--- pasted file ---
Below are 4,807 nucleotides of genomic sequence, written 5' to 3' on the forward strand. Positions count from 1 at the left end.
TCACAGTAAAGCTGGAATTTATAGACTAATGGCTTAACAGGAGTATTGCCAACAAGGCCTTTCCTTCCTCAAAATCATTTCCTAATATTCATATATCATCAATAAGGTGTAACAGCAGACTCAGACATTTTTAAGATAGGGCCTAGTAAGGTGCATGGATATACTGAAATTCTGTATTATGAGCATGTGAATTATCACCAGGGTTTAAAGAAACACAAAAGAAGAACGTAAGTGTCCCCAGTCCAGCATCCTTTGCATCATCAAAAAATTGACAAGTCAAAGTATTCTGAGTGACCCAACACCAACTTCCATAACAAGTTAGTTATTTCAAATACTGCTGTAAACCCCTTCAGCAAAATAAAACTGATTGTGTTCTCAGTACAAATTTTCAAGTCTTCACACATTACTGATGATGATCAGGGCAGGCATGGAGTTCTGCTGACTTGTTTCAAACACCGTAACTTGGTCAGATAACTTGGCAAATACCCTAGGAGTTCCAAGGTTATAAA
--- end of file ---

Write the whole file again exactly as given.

Below are 4,807 nucleotides of genomic sequence, written 5' to 3' on the forward strand. Positions count from 1 at the left end.
TCACAGTAAAGCTGGAATTTATAGACTAATGGCTTAACAGGAGTATTGCCAACAAGGCCTTTCCTTCCTCAAAATCATTTCCTAATATTCATATATCATCAATAAGGTGTAACAGCAGACTCAGACATTTTTAAGATAGGGCCTAGTAAGGTGCATGGATATACTGAAATTCTGTATTATGAGCATGTGAATTATCACCAGGGTTTAAAGAAACACAAAAGAAGAACGTAAGTGTCCCCAGTCCAGCATCCTTTGCATCATCAAAAAATTGACAAGTCAAAGTATTCTGAGTGACCCAACACCAACTTCCATAACAAGTTAGTTATTTCAAATACTGCTGTAAACCCCTTCAGCAAAATAAAACTGATTGTGTTCTCAGTACAAATTTTCAAGTCTTCACACATTACTGATGATGATCAGGGCAGGCATGGAGTTCTGCTGACTTGTTTCAAACACCGTAACTTGGTCAGATAACTTGGCAAATACCCTAGGAGTTCCAAGGTTATAAA